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Paradise: Couple turn backyard into a slice of heaven without breaking bank

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Mrs. Hokkanen gathers assorted lettuce from the garden. Rich Cooley/Daily (Buy photo)

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A framed piece of stained glass is mounted into a trellis that Niles Hokkanen made from wood scraps. The trellis is one of many embellishments Hokkanen and his wife, Debbie, have added to their Winchester yard. Rich Cooley/Daily (Buy photo)

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Niles and Debbie Hokkanen stand under a grape arbor in one of the garden areas of their home in Winchester. Rich Cooley/Daily (Buy photo)

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A begonia hangs outside the sauna area of the home. Rich Cooley/Daily (Buy photo)

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A Buddha statue sits in a shade garden surrounded by hostas at the Hokkanen home in Winchester. Rich Cooley/Daily (Buy photo)

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Clematis adds color to a walkway into the backyard space at the Hokkanen home. Rich Cooley/Daily (Buy photo)

By Jessica Wiant - jwiant@nvdaily.com

WINCHESTER -- The plants, trees, trellises, bridges and other features that make Debbie and Niles Hokkanen's yard on Green Spring Road their own slice of paradise could have cost them thousands.But by piecing it together a little at a time -- buying plants on clearance, getting embellishments at yard sales, and, perhaps most importantly, putting in all the labor themselves -- their unique outdoor oasis has been accomplished on a budget.

When the Hokkanens moved to the property in the mid-'90s, the property was plain, bleak even, Hokkanen said, "like a prairie or something." Not only that, their lawn's position along the road has made it the landing zone for more than one car crash.

Over the years, however, the Hokkanens have turned the lot into a place full of features that not only make it seem like a getaway, but that often serve a purpose.

It started when the couple decided to build a traditional Finnish wood stove-heated sauna in the yard after a trip to Finland -- complete with tubs to cool off in.

With the help of Mrs. Hokkanen's brother, they built the sauna and a fence around it and the tubs for some privacy. Later, when the fence needed replacing, the Hokkanens got into building on their own, and it took off.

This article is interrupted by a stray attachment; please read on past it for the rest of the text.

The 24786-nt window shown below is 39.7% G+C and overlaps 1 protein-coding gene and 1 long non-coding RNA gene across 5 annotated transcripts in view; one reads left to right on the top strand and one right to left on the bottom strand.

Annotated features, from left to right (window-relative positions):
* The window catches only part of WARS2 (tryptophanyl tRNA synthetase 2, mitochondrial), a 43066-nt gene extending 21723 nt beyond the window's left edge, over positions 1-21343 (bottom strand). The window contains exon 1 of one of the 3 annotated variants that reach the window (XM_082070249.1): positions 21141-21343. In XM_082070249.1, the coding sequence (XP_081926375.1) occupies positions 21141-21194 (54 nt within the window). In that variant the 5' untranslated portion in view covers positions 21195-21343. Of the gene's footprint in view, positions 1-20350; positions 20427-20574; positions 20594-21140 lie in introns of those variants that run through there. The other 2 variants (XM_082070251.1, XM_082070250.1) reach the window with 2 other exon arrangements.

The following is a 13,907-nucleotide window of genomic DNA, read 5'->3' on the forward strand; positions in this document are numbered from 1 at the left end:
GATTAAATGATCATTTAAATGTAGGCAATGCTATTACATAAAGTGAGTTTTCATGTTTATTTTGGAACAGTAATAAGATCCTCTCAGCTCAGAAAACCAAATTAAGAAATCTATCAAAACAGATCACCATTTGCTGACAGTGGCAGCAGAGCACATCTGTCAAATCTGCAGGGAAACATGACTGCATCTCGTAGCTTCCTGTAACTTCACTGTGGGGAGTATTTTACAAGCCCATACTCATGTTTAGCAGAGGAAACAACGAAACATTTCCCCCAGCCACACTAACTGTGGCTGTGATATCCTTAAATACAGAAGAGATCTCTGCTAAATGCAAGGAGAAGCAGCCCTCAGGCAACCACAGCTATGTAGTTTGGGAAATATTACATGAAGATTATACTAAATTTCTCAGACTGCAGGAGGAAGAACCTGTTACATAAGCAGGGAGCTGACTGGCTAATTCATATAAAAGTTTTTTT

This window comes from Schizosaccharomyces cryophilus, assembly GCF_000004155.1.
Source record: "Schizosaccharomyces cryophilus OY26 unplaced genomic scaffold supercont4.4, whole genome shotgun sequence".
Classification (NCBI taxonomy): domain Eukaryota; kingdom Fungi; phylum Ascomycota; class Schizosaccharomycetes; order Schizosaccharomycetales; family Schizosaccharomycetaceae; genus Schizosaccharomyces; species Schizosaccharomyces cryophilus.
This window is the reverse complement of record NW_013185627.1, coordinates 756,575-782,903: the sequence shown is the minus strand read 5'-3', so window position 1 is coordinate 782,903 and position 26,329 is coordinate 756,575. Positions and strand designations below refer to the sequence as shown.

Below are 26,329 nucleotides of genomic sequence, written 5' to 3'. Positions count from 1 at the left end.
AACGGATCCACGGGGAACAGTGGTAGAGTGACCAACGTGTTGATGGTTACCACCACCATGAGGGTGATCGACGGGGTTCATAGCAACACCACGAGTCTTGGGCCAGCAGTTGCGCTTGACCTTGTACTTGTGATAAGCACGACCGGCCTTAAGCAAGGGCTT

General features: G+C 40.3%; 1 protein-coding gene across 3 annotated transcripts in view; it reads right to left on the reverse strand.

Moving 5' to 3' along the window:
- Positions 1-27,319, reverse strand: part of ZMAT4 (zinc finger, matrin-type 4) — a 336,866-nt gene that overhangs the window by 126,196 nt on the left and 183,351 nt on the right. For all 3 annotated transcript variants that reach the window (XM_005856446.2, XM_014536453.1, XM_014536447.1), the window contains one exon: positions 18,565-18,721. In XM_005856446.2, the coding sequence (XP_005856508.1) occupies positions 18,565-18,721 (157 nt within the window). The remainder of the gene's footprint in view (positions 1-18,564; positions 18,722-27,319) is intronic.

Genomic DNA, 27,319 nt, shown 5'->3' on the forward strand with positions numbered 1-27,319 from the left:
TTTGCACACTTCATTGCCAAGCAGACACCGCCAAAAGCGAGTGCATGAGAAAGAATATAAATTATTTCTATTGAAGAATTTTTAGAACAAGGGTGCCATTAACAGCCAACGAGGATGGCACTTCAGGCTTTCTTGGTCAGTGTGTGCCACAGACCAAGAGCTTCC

"I don't think he'd ever driven a nail," Mrs. Hokkanen said of her husband, who is an accomplished music teacher and mandolin player.

Over time, the self-taught Hokkanen built a deck around the sauna; a fence across part of the yard to beautify old telephone poles, which were there to serve as a barrier against any future wayward cars; an arbor; benches and footbridges; and what the couple calls a "four-way trellis" to mask an old satellite pole.

"Because we have so much stuff, we have to have a name for it," Mrs. Hokkanen said.

Bridges took shape across the creek in the backyard, and trellises popped up for Mrs. Hokkanen's climbing flowers and vegetable plants.

Hokkanen explained that he buys lumber and other building supplies whenever they are a good bargain, and does projects based on what he has available -- no master plan here.

The cutoff bin is a major source of Hokkanen's supplies, he said.

"Unless you need the 8- and 12-foot lengths, you can get your material costs down to 20 percent or less," he said.

The two have stocked up on solar lights at a discount too, and use them as chandeliers and lamps all around the yard to light it after dark.

In the backyard, a weatherproof music stand sits near a swing facing the creek.

While Hokkanen builds continually, Mrs. Hokkanen, also a musician, plants and weeds. More than nine little flower beds are scattered around the property, along with a vegetable garden, berry bushes and fruit trees.

"I love doing this. I love pulling weeds. There's something wrong with me," Mrs. Hokkanen joked. "I'll come home and be exhausted but I'll still come out and play in the dirt."

Roses and irises, blackberry and blueberry bushes, daffodils and day lilies, clematis and hostas --Êas many as 200 varieties of plants, are located on the property.

"If there is a place that looks like I could plant flowers on it, I generally do," Mrs. Hokkanen said.

The couple also keep a compost pile, and, Mrs. Hokkanen said, have been blessed with good soil.

On any given summer evening or weekend day, you'll know where to find the Hokkanens.

"My yard is everything to me," she said. "It's just like you're on vacation somewhere."

In fact, when people ask where Mrs. Hokkanen is going on vacation, she tells them her backyard.

"People think that sounds pathetic, but they don't have my backyard," she said.

Of course, that doesn't mean people can't try. Some of the techniques the Hokkanens have employed include, primarily, stocking up on scrap lumber or even Trex boards and posts whenever they are a good deal. They also buy marked-down plants.

They use solar lights, trivets, copper bowls, sections of stained glass and other yard sale finds to personalize each fence, trellis or arbor.

In a couple of spots around the yard, decorated secondhand mailboxes store garden supplies so they are always at the ready.

The final result has cost "almost nothing," said the couple of 21 years.

"We're poor. I work at a bank," Mrs. Hokkanen joked.

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